How we built a service owner profession at the Department for Business and Trade

From: Digital trade
Published: Tue Feb 20 2024

As this blog is published, we are onboarding our 10th service owner, 3 years into building the new profession. Service owners at the Department for Business and Trade (DBT) act a bit like business partners. They bridge the gap between the Digital Data and Technology (DDaT) function and the rest of the department. Service owners make sure that we are not just a delivery function, but help inform thinking, policies and projects.

Having started my career in policy, I know that user-centred design and more generally digital, data and technology approaches are still primarily part of the DDaT delivery toolkit rather than policy or project development. This is a gulf that must be bridged if we want to deliver the most impactful work for the public. I also know that conversations between DDaT and policy practitioners can be at odds: we do not work at the same pace or follow the same approaches. Any collaboration is difficult at first and has to be intentional. We set out to address this challenge by building our service owner profession at DBT.

I am really proud of the success we have had to date. I know service ownership is making a big difference to our ability to deliver on our mandate as a department, with value for money, at a time when IT projects going wrong continue to make headlines. Over the last 2 years, our service owners have been critical in helping the department focus its activity on the highest value opportunities. They did this by making better use of data and providing a digital self-serve offer to exporters and investors. Service owners represented DDaT in the governance of the Investment Transformation Programme and the Export Support Service Programme, both on the Government Major Projects Portfolio (GMPP). The programmes recently closed with a 'green' rating from the Infrastructure Projects Authority. This would not have been possible if DDaT's work had not aligned to the programme's priorities, its role in benefits realisation clearly articulated.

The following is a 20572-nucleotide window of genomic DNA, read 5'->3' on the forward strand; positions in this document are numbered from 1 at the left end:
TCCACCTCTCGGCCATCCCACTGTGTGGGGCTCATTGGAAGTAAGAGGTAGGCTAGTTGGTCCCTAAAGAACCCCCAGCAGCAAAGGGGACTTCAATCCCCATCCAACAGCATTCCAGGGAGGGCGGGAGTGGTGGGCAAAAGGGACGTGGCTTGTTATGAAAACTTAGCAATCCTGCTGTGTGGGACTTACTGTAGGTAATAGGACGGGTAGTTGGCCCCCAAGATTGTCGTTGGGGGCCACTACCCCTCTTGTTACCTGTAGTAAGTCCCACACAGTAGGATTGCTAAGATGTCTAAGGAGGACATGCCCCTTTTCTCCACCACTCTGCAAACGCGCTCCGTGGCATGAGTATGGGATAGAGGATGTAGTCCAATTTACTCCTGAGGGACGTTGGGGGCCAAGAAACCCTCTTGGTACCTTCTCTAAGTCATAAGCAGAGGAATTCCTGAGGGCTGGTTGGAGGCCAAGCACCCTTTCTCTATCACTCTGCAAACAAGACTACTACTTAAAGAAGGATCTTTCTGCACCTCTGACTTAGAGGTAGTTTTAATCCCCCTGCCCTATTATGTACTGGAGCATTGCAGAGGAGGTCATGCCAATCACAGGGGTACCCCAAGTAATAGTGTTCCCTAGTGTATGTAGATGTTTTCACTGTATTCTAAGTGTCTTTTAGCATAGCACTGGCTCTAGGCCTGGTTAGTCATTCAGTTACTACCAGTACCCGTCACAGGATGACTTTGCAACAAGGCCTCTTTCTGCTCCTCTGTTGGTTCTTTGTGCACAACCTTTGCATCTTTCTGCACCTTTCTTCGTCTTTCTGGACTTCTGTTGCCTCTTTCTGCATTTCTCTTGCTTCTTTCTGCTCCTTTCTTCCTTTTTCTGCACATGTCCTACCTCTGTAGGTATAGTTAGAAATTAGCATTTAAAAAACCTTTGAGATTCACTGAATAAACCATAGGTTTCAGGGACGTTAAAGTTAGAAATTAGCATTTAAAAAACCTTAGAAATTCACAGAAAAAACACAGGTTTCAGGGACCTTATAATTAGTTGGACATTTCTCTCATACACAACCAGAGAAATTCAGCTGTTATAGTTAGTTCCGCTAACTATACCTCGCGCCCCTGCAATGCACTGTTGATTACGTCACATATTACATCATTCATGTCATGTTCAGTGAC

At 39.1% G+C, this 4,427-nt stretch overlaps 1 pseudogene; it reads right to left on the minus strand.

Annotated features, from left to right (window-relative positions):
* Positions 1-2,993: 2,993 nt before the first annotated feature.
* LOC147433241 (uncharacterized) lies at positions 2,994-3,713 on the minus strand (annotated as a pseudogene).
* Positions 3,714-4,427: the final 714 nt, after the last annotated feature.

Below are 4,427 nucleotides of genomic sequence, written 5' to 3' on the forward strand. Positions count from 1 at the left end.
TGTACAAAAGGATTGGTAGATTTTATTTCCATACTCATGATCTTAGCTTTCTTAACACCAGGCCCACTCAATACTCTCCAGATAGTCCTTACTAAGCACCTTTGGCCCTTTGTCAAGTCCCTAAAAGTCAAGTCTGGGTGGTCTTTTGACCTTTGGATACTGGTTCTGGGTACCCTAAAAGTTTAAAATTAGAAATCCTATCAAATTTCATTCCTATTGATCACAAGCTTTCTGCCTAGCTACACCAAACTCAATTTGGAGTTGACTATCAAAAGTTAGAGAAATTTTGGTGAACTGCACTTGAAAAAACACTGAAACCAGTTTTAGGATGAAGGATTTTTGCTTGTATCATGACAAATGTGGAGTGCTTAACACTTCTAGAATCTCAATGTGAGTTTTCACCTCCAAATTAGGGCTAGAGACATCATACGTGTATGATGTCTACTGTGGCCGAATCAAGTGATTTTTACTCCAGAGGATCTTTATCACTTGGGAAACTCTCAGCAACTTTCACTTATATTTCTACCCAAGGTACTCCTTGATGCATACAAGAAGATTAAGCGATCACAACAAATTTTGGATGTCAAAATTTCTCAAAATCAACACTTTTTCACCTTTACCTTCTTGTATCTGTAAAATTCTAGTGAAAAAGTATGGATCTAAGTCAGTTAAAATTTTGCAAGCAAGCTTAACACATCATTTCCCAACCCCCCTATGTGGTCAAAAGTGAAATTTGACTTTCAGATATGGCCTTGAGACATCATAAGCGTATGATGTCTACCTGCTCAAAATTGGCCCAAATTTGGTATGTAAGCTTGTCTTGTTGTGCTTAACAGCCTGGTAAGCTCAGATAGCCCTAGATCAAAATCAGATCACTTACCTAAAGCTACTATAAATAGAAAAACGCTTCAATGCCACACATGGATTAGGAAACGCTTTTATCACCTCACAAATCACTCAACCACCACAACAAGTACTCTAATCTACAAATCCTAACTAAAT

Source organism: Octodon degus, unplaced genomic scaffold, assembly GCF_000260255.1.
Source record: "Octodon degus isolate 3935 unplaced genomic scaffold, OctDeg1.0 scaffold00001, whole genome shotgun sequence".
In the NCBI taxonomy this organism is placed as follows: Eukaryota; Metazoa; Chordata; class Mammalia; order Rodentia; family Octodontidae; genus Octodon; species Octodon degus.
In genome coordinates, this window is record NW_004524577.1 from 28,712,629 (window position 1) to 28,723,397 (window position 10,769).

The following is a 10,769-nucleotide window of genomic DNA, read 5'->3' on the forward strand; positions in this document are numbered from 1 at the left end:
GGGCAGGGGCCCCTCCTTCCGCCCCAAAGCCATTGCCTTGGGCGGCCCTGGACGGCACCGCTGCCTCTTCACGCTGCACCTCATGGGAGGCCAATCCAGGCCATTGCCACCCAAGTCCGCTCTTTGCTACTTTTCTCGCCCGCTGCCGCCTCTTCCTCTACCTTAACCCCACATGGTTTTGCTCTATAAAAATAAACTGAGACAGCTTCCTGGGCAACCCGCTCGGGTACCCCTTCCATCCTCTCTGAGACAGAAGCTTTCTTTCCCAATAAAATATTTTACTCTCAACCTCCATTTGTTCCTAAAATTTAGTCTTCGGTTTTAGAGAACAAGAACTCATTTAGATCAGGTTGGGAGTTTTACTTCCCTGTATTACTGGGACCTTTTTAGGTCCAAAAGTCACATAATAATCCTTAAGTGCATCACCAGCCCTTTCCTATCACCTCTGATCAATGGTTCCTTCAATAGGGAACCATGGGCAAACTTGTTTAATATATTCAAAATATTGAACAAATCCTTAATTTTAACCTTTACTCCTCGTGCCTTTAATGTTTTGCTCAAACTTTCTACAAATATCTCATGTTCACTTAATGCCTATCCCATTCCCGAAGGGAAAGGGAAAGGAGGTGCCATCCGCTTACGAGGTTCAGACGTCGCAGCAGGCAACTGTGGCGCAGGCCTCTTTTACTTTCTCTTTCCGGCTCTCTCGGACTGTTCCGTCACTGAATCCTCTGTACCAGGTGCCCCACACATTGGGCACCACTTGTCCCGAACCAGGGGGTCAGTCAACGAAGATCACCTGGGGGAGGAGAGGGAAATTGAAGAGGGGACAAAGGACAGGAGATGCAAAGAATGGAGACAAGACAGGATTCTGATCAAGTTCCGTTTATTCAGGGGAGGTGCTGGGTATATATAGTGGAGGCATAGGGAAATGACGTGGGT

Service owners spent a lot of time in the programme design phase making sure DDaT's strategic role was recognised, and it was not seen as 'just' a delivery function. At a recent global gathering of colleagues working on investment, we received this feedback which captures nicely how we try to work: